- Diagnostic tests: While imaging tests are not always necessary, they can be helpful in confirming the diagnosis or ruling out other conditions. Common imaging tests include:
- X-rays: X-rays can help rule out other conditions, such as stress fractures or arthritis, which may cause similar symptoms.
- Ultrasound: Ultrasound imaging can provide real-time images of the foot structures, including the nerves. It can help identify the presence of a neuroma and assess its size and location.
- MRI (Magnetic Resonance Imaging): MRI scans can provide detailed images of the foot and soft tissues, helping to visualize the neuroma and rule out other possible causes of your symptoms.
It’s worth noting that the diagnosis of Morton’s neuroma can sometimes be challenging, as the symptoms may overlap with other foot conditions. Therefore, it’s important to consult with a healthcare professional who specializes in foot disorders, such as a podiatrist or orthopedic specialist, to ensure an accurate diagnosis.
Remember, this information is not a substitute for professional medical advice. If you suspect you have Morton’s neuroma or any foot-related condition, it is recommended to seek the expertise of a qualified healthcare professional for an evaluation and appropriate treatment recommendations.
Does Morton’s neuroma ever fully resolve or go away?
Morton’s neuroma is a chronic condition that may not resolve on its own without appropriate treatment. However, the outcome and the duration of symptoms can vary from person to person. With proper management, many individuals experience significant relief from their symptoms and are able to effectively manage the condition.
- Conservative treatments are often the first line of approach and can be effective in relieving the symptoms of Morton’s neuroma. These may include:
- Footwear modifications: Wearing shoes with a wide toe box, low heels, and good arch support can help reduce pressure on the affected area and alleviate symptoms.
- Orthotic devices: Custom orthotic inserts or padding can help improve foot mechanics, reduce pressure on the neuroma, and provide cushioning.
- Medications: Nonsteroidal anti-inflammatory drugs (NSAIDs) may be recommended to help reduce pain and inflammation associated with Morton’s neuroma.
- Injection therapy: Corticosteroid injections can be used to reduce inflammation and provide temporary pain relief.
- Physical therapy: Stretching exercises and physical therapy modalities can help improve foot and ankle strength, flexibility, and overall biomechanics, potentially reducing symptoms.
If conservative treatments fail to provide relief, or if the neuroma is severe or persistent, surgical intervention may be considered. The surgical procedure typically involves removing the neuroma or releasing pressure on the affected nerve. Surgical treatment can be highly effective in relieving symptoms, but it is important to discuss the potential risks and benefits with a healthcare professional.
It’s important to note that early intervention and appropriate treatment can significantly improve outcomes for individuals with Morton’s neuroma. If you suspect you have Morton’s neuroma or are experiencing foot pain, it is recommended to consult with a healthcare professional, such as a podiatrist or orthopedic specialist, for an accurate diagnosis and personalized treatment plan. They can assess your specific condition and provide appropriate recommendations to manage your symptoms effectively.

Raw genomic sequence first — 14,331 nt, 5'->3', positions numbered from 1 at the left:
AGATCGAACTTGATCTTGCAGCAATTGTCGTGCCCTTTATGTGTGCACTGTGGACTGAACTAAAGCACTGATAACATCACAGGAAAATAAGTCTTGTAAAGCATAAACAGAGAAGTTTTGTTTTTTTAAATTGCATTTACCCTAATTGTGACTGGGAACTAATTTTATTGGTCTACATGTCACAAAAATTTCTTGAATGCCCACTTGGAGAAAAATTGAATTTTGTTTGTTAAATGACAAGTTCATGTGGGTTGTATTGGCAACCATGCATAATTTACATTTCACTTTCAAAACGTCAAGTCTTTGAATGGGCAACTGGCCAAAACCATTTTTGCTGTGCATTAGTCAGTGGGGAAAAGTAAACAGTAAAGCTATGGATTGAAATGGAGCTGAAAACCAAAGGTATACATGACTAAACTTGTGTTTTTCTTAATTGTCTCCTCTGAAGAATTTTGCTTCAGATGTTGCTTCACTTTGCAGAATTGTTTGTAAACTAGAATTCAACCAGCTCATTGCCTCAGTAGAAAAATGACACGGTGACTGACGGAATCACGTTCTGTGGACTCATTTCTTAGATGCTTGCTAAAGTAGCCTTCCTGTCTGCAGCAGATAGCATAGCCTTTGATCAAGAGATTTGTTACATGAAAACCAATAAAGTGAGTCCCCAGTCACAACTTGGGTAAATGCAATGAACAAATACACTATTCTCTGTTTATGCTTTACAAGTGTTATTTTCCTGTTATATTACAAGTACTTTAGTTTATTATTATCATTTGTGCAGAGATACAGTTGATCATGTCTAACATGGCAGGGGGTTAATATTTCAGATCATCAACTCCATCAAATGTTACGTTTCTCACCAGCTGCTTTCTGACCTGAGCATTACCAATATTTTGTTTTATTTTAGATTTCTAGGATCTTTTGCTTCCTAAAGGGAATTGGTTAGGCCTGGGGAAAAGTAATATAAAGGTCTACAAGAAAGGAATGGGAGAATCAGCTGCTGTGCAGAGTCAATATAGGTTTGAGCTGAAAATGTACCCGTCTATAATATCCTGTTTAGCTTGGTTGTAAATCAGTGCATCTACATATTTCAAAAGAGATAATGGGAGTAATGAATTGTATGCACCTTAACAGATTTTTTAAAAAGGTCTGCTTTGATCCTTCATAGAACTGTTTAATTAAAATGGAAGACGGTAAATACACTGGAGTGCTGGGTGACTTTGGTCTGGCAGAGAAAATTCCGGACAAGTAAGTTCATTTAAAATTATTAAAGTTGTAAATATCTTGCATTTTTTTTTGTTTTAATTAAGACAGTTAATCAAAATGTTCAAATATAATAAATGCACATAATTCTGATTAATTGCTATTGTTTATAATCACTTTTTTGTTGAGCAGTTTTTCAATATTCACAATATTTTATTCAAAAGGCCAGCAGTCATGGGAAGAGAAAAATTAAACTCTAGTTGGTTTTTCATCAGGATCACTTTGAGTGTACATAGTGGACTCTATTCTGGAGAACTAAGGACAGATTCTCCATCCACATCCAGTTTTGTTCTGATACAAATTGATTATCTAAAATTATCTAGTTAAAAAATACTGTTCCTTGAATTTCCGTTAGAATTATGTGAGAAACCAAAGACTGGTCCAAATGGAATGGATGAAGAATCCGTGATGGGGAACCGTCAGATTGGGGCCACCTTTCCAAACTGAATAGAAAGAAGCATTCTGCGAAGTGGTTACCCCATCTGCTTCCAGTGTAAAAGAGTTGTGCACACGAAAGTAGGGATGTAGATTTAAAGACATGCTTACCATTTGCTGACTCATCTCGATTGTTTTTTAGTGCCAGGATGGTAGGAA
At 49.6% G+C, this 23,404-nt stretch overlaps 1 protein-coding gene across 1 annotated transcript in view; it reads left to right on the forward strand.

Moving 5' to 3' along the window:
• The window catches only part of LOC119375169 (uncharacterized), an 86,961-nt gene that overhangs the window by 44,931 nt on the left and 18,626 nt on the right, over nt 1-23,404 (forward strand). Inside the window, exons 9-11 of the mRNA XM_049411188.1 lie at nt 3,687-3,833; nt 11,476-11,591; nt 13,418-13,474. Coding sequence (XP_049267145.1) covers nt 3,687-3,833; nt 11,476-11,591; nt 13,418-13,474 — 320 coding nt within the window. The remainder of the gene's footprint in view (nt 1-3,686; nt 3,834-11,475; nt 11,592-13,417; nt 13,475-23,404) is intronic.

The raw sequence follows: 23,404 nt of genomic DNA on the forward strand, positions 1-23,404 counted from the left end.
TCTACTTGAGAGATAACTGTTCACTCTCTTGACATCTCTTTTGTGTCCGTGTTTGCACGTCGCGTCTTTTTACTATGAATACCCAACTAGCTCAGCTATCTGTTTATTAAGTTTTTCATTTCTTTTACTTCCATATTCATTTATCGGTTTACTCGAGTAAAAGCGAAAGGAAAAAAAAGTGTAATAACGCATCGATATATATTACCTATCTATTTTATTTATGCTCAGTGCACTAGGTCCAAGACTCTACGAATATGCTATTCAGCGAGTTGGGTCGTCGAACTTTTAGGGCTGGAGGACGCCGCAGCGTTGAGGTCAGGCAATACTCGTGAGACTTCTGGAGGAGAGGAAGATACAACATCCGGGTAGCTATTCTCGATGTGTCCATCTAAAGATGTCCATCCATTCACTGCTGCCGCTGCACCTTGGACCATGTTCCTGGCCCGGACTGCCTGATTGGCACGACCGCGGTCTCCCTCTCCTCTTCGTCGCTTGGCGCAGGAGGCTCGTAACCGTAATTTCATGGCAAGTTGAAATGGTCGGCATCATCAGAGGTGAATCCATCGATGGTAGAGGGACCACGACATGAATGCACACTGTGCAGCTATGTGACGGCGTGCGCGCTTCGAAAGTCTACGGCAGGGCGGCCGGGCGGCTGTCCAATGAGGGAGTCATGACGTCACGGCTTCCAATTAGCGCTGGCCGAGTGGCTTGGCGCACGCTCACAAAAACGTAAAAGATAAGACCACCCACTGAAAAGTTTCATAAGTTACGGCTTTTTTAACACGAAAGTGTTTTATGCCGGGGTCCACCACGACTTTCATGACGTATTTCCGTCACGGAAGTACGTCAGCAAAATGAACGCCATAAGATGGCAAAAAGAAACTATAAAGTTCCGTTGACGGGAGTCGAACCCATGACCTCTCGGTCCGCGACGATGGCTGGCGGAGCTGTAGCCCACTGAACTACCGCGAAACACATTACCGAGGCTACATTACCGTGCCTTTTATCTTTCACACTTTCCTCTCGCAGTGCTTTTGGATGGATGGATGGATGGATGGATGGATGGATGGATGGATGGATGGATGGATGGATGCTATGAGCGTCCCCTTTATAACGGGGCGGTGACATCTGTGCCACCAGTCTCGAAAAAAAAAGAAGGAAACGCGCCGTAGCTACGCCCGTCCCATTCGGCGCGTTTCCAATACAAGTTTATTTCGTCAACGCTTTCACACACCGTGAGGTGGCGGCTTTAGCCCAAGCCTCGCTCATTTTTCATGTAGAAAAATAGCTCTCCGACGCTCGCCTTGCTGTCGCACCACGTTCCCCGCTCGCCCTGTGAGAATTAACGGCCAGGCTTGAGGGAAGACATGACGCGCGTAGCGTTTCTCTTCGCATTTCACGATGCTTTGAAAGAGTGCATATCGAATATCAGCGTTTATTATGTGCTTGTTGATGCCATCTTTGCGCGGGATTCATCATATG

How do we treat Morton’s neuroma at West Coast Podiatry?
The treatment options for Morton’s neuroma can be classified into conservative (non-surgical) approaches and surgical interventions. The specific treatment recommended will depend on the severity of symptoms, the individual’s overall health, and their preferences. Here are the common treatment options:
Conservative Treatment Options:
- Footwear modifications: Wearing shoes with a wide toe box, low heels, and adequate arch support can help relieve pressure on the affected area and reduce symptoms.
- Orthotic devices and shoe inserts: Custom-made orthotic devices or over-the-counter shoe inserts can provide support, improve foot mechanics, and reduce pressure on the neuroma.
- Medications: Nonsteroidal anti-inflammatory drugs (NSAIDs), such as ibuprofen, can help reduce pain and inflammation associated with Morton’s neuroma.
- Injection therapy: Corticosteroid injections can be administered directly into the affected area to reduce inflammation and provide temporary pain relief.
- Physical therapy: Specific exercises and stretches, as well as techniques like ultrasound or iontophoresis, may help improve foot mechanics, reduce nerve irritation, and alleviate symptoms.
- Padding and taping: Applying metatarsal pads or toe separators can help relieve pressure on the neuroma and provide symptom relief.
Surgical Treatment Options:
- Neuroma excision: In cases where conservative treatments have failed or the neuroma is severe, surgical removal of the neuroma may be recommended. This procedure involves removing the affected nerve segment. However, it’s important to note that this can result in permanent numbness in the affected area.
- Decompression surgery: This procedure aims to relieve pressure on the nerve by releasing surrounding structures, such as ligaments or nearby bones, which may be compressing the nerve.
The choice between surgical and conservative treatment options depends on various factors, including the severity of symptoms, response to conservative treatments, the impact on daily activities, and individual preferences. It’s essential to consult with a healthcare professional, such as a podiatrist or orthopedic specialist, to discuss the most suitable treatment plan based on your specific condition.
REMEMBER: The information provided here is for general knowledge and is not a substitute for professional medical advice from one of our providers at West Coast Podiatry. Please contact us today for an accurate diagnosis and personalized treatment recommendations.